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21 articles

How Libya Blew Billions and Its Best Chance at Democracy

Following Muammar Qaddafi’s death in 2011, Libya had hundreds of billions of dollars. This is the story of how it was erased.

Previously: David Samuels on the Longform Podcast.


A Deadly Mix in Benghazi

Investigating the murky reality behind the attack in Libya.


40 Minutes in Benghazi

The story of the attack that killed U.S. ambassador J. Christopher Stevens, told from the persepctive of the security agents there to protect him.


Arming Syria’s Rebellion

In a Turkish hotel, veterans of the Libyan Revolution meet with their fractured Syrian counterparts to transfer know-how and heavy weaponry.


New Old Libya

In the wake of revolution, Libyans envision their future.


Arab Spring Break

A 21-year-old UCLA math major leaves his $9,000-a-month internship to fight with the rebels in Libya.


Jamming Tripoli

Inside Moammar Gadhafi’s secret surveillance network.


In Libya, the Captors Have Become the Captive

The tables have been turned – brutally – on Qaddafi loyalists.


The Good Bad Son

A profile of Seif Qaddafi.


The Strange Power of Qatar

How the contradiction-rich “country the size of Connecticut” that birthed Al-Jazeera has played an integral and surprising role in the revolutions of the Arab Spring.


King of Kings

On the life, legacy, and last days of Muammar Qaddafi.


Inside Obama's War Room

Why the US intervened in Libya.


The Surreal Ruins of Qaddafi’s Never-Never Land

The aftermath of a revolution:

Amid all the chaos of Libya’s transition from war to peace, one remarkable theme stood out: the relative absence of revenge. Despite the atrocities carried out by Qaddafi’s forces in the final months and even days, I heard very few reports of retaliatory killings. Once, as I watched a wounded Qaddafi soldier being brought into a hospital on a gurney, a rebel walked past and smacked him on the head. Instantly, the rebel standing next to me apologized. My Libyan fixer told me in late August that he had found the man who tortured him in prison a few weeks earlier. The torturer was now himself in a rebel prison. “I gave him a coffee and a cigarette,” he said. “We have all seen what happened in Iraq.” That restraint was easy to admire.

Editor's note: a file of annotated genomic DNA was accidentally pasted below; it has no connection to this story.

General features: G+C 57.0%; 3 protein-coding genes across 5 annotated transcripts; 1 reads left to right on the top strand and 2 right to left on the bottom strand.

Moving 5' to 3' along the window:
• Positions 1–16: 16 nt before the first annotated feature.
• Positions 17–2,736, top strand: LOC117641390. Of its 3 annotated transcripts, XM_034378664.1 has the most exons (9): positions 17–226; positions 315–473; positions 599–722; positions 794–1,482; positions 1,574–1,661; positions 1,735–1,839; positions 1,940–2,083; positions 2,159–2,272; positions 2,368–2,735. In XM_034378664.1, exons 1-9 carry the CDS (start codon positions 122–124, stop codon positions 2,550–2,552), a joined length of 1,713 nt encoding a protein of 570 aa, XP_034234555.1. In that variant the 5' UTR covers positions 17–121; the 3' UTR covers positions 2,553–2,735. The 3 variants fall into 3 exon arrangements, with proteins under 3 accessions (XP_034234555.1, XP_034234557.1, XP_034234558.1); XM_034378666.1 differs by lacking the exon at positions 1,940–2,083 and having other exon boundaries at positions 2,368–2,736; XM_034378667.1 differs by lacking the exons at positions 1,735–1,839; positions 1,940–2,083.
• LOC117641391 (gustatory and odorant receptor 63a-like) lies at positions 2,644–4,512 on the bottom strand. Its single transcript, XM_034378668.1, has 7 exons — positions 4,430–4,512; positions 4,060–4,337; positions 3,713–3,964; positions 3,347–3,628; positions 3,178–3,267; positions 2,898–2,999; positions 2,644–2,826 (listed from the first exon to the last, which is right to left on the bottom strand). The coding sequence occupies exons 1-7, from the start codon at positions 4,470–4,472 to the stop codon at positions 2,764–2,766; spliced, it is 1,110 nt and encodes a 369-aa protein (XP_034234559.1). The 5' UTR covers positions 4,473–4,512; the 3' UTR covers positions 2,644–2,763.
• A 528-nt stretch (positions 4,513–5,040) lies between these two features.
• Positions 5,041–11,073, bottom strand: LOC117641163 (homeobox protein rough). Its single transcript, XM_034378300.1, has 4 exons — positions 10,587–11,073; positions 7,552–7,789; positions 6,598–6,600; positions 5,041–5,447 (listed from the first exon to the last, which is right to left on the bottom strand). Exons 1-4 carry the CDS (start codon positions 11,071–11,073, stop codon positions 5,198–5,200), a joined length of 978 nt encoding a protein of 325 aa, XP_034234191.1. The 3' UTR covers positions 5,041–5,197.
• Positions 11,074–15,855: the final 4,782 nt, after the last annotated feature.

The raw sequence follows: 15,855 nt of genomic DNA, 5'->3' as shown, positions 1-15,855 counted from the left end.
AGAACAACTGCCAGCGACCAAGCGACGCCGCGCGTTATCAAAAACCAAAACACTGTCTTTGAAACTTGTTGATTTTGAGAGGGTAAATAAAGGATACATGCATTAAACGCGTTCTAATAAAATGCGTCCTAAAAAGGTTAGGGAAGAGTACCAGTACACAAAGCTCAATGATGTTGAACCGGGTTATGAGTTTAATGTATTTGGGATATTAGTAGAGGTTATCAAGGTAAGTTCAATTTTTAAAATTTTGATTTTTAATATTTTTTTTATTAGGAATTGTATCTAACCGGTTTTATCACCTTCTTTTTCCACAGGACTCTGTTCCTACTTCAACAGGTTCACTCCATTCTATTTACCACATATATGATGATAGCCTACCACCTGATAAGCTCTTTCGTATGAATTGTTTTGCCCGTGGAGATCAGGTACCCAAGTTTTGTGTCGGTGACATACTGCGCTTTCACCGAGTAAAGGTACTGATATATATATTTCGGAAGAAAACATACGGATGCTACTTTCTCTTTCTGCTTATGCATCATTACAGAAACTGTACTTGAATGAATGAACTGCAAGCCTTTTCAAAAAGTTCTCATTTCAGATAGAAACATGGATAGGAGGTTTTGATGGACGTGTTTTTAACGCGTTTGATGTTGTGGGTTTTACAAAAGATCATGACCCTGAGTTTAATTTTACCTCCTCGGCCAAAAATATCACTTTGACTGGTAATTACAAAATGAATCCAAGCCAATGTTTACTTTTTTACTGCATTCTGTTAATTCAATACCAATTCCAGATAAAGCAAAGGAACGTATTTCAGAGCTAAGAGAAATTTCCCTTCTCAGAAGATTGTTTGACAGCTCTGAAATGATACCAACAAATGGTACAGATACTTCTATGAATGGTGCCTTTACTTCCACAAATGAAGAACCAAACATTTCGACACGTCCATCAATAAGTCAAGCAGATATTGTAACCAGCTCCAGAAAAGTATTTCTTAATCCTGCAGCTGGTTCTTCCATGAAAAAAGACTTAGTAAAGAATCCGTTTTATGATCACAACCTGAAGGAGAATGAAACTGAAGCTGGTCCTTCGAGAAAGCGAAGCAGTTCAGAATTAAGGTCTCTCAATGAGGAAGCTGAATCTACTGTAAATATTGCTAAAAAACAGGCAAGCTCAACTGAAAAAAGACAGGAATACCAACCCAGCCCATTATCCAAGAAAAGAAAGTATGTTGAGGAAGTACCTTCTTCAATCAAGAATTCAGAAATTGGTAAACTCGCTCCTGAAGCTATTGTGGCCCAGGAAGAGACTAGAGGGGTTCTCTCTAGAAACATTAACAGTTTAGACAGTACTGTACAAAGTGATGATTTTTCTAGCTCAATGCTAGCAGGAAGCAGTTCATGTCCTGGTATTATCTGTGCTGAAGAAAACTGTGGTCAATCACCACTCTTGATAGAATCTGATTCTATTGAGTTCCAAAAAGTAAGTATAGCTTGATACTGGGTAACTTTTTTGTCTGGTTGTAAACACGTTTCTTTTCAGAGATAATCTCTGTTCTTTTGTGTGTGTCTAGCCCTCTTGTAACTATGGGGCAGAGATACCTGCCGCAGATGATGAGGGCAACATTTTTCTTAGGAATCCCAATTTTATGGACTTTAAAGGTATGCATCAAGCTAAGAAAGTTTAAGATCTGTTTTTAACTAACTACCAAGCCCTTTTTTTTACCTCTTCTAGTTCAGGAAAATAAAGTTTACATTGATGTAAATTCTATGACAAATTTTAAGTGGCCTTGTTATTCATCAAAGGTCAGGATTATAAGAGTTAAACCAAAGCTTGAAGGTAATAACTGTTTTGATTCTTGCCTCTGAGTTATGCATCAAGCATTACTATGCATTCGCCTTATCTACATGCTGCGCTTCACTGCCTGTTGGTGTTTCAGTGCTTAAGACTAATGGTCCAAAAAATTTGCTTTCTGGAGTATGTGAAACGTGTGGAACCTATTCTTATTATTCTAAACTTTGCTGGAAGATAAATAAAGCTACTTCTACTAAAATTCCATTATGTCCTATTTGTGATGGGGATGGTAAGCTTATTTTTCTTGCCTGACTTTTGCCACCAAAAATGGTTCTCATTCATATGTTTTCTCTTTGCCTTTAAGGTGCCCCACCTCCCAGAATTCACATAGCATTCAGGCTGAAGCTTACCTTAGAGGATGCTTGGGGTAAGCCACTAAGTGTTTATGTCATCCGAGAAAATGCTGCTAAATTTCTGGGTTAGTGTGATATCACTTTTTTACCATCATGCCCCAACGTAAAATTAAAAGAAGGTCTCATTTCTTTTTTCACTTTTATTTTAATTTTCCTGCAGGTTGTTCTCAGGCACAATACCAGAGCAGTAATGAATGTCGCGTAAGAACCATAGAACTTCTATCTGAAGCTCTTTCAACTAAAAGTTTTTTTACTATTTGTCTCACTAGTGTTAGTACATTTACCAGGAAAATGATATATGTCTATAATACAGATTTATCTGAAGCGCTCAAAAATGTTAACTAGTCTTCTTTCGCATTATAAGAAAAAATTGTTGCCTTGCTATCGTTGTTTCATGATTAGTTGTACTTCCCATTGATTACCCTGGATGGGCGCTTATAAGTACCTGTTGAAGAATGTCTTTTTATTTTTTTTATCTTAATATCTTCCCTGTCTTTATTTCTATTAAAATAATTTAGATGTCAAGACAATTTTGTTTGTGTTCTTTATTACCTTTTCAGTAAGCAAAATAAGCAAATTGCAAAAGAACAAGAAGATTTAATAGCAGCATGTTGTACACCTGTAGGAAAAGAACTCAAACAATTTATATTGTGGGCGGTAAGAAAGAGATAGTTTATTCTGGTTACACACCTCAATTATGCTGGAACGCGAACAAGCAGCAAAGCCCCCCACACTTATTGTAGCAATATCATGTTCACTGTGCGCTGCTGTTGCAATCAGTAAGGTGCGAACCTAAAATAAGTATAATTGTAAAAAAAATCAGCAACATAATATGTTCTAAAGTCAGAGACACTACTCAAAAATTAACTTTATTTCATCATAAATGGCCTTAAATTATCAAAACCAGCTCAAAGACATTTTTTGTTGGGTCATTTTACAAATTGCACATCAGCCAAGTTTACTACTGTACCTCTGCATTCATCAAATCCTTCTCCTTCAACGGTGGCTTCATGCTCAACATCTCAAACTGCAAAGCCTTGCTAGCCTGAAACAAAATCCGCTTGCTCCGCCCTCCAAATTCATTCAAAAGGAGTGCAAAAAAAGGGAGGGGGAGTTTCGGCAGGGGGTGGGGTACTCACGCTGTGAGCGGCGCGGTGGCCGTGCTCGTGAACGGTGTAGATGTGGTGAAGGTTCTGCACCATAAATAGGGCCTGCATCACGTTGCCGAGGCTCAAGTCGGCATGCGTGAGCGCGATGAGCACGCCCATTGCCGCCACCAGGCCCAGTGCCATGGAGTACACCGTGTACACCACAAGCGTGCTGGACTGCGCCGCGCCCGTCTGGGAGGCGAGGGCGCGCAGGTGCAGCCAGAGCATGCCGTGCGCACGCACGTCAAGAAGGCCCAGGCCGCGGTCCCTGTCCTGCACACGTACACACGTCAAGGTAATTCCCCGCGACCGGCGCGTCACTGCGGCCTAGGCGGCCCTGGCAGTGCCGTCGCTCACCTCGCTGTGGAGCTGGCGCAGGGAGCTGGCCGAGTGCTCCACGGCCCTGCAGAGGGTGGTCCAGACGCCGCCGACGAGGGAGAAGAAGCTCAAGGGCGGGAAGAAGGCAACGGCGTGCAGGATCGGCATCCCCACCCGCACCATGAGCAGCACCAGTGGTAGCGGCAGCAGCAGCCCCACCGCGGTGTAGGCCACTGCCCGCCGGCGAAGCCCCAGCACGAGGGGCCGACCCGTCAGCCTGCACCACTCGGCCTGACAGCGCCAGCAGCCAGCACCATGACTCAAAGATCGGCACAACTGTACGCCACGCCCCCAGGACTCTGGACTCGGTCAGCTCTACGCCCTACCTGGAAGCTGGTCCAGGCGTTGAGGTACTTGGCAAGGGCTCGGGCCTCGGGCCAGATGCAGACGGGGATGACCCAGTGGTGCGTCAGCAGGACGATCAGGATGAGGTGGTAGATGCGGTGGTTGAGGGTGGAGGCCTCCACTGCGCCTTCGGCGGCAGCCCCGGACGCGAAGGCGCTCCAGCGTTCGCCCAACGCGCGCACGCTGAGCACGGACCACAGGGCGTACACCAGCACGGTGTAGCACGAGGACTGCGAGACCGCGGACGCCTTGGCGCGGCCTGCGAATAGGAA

Woman of the World

On Hillary Clinton’s Arab Spring.


On Libya's Revolutionary Road

The sudden, bloody transformation of normal citizens into rebels.


4 Times Journalists Held in Libya Faced Brutality

No one really knows the script for days like these, and neither did we.

From Libya With Love

What did $3M paid to a US consulting firm get Qaddafi? A glowing profile in The New Republic, written by a Harvard professor, who travelled to Tripoli to interview him. On the consulting company’s dime. Which he failed to disclose.


'Volcano of Rage'

On the structural underpinnings of the revolts currently shaking the Arab world.


The Heir

One of most popular Libyan figures amongst Western intellectuals and democracy advocates is… Qaddafi’s second son, Saif.


Letter from Libya: Circle of Fire

On Colonel Muammar Qaddafi, “the permanent revolutionary,” and his son Seif.